One more point I would like to make - having an IIT degree helps getting entry into MBA schools too. In my batch at IIMB, around 70 are from various IITs, which means around 200 IITians going
to IIMs alone every year. This is what is compensating for the declining trend in number of students opting for further studies.

@Octa - I agree with most of what you have observed. However, student role in placements in IITs is also increasing (of course, IIMs are way ahead). So, though your inference that its the faculty in IITs which would have spearheaded the process of getting Dow banned is right, I would believe the student community would also have had a role (though smaller) in the process. And since the latter have much more at stake that the former, I would applaud it even more. As for student's reaction linked to the salary, that's a personal choice.

Gauri Gharpure said...

so much of give and take of views is highly encouraging! even if u guys agree, disagree or come to near brawls, it only goes to show, we acknowledge the issue imp enough to form an opinion abt it... :)

placements in IIMs seem to invlove students much more, yes. abt whether the decision to bar DOW was of the student lobby, or the dean's/profs/teacher's lobby, well, the students of IIT-Madras initiated the drive by writing letters to the director as reported by the news item on CNN -IBM.. On oct 25, pre-placement talks were cancelled at iit-madras, followerd by IIT-Mumbai on Oct 28 and so on...

If u r open enough to loosen ur grip on some range of opinion, to and fro of thought, like you guys are carrying out, can work to generate new thoughts and give deeper insights into an issue...

Cheers!

Wielder of Rotten Tomatoes said...

Thanks vishesh for the info. Very enlightening.

Though these stats would reaffirm my stand. The average starting salary for engineers outside of the IITs and top tech schools remains well under 2 lacs pa. More so for certain disciplines, like Mechanical Engineers and Civil engineers. Most colleges have well below a cent percent placement, even 12 months after graduation.

And lastly, this isn't really an argument, but just a clarification. When I said further studies, I meant any form (including MBA's etc) as that would remove them from the workforce pool.

Thanks for taking the time out. It's been a lot of fun.

@Gauri: Well said. I hope you have more thought provoking and debate-worthy posts. That is, IMHO, the true spirit of blogs!

Sarin said...

to best of my knowledge, the decision to keep dow out would have been taken by people who are fairly secure in their opinon of getting a good package.

IIT/IIM denying one company means nothing - especially in todays times when almost all (decent) people are walking out of campus with jobs.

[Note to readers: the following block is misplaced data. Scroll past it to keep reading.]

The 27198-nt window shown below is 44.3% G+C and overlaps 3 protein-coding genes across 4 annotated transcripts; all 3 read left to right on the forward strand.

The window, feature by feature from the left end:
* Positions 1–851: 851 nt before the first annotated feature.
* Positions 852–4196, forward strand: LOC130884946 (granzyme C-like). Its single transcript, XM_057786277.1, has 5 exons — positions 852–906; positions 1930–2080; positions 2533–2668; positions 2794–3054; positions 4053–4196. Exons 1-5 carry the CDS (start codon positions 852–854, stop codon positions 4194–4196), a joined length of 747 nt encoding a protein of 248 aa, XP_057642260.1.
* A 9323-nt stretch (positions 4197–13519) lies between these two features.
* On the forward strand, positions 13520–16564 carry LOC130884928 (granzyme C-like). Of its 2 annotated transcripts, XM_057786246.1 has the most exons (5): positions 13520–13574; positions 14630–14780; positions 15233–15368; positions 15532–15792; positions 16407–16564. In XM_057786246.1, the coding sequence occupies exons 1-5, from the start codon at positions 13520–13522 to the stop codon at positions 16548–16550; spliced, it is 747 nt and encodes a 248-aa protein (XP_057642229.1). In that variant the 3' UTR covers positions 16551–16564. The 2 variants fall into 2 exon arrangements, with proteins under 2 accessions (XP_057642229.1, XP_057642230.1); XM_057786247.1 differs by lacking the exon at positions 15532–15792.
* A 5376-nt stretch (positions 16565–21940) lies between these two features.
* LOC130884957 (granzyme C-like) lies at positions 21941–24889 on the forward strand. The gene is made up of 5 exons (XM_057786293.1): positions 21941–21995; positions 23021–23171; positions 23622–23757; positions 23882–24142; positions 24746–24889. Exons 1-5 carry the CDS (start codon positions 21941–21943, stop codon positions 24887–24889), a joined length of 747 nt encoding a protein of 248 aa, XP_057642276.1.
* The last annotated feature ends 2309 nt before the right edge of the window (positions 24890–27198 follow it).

Malay Maniar said...

Sorry for the late reply :)

Well I have seen IIT placements firsthand recently. And I can say a few things here:

1. In IITB, placements are run solely by students. Absolutely no critical intervention by the faculty.

2. Dow took over a company, which means overtaking its assets as well as liabilities. This fact is well understood by all IITians.

3. Although there will always be students who don't get placed, bringing in a high paying (and thereby high-expecting) company like dow doesnt decrease this number. For all I know, a few companies go off without taking a single student.

4. In IIT, you can do anything you want, if you can gather enough movement. Same happened with Dow. Someone instigated, the timing was perfect, people picked it up and the next thing you know... Dow was cursing its luck!

5. The average IITian is still a very valuable prospective candidate. So Dow not coming to campus is a loss for the company and not at all for the students. Contrary to popular belief, the ones who are most prospective candidates for such high paying companies, can easily say no to a company for he/she has that many more options.

6. And finally, when it comes to a movement by the 'junta', WTH is "Dow"???? :D

Cheers!

Pari said...

Hi Gowri. I am glad that IIT has taken such a bold step, probably I am too late in commenting about it, I discovered ur blog today only.
I was in Bhopal when this incident happened and have seen people suffering and govt played their usual greedy role where the right amount of remuneration never reached the people.
I write a food blog do find time to drop by. providing you a link here. By the way we have a few things in common, I am also a maharashtrian but married to a Kannadiga...
http://cooking-goodfood.blogspot.com
Warm regards
Pari